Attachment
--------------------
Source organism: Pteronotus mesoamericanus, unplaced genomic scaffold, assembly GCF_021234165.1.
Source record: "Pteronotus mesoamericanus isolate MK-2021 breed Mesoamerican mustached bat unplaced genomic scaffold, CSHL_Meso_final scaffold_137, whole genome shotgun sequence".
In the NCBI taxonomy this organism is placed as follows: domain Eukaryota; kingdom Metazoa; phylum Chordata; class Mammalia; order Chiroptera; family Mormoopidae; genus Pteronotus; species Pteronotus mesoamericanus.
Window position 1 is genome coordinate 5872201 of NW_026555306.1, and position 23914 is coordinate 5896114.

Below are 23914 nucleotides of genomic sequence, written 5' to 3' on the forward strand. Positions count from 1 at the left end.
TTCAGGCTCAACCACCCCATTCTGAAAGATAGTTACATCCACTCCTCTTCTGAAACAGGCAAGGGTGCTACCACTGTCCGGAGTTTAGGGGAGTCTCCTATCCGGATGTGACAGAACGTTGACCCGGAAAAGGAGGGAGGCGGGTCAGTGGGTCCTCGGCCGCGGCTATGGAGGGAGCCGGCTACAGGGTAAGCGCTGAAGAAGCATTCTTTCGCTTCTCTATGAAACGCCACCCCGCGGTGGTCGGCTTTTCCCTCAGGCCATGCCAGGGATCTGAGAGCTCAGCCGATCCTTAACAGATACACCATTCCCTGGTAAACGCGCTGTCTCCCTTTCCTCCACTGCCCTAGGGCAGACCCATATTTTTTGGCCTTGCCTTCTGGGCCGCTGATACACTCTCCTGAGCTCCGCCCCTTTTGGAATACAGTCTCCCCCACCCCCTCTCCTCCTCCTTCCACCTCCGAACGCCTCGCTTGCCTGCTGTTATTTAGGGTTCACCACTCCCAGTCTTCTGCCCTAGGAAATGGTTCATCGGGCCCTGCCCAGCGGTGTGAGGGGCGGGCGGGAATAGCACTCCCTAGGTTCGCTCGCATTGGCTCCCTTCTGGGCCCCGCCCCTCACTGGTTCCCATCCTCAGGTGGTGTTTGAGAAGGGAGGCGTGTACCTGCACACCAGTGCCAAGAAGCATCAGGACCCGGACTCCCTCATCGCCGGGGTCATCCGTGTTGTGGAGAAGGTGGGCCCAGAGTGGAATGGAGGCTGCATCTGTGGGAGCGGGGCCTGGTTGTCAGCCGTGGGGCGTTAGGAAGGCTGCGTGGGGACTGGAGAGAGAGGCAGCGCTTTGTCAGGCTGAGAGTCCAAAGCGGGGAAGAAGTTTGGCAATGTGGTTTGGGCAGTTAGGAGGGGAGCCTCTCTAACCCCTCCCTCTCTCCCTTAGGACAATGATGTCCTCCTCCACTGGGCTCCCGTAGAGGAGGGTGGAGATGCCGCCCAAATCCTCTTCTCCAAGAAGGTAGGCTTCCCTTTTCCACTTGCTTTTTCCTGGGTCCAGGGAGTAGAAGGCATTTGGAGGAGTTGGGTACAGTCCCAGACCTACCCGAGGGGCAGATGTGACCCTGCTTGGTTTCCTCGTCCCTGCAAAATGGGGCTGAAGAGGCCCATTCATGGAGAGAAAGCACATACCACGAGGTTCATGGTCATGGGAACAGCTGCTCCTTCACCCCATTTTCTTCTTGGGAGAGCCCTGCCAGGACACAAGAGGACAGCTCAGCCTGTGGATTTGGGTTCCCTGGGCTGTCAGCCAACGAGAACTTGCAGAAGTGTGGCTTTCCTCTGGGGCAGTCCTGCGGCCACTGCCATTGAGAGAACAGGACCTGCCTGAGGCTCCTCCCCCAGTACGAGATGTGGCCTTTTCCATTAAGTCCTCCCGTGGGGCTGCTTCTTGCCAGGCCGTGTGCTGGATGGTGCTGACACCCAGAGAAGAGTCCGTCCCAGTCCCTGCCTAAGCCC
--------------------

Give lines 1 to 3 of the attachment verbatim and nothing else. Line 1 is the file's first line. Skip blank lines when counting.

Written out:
Source organism: Pteronotus mesoamericanus, unplaced genomic scaffold, assembly GCF_021234165.1.
Source record: "Pteronotus mesoamericanus isolate MK-2021 breed Mesoamerican mustached bat unplaced genomic scaffold, CSHL_Meso_final scaffold_137, whole genome shotgun sequence".
In the NCBI taxonomy this organism is placed as follows: domain Eukaryota; kingdom Metazoa; phylum Chordata; class Mammalia; order Chiroptera; family Mormoopidae; genus Pteronotus; species Pteronotus mesoamericanus.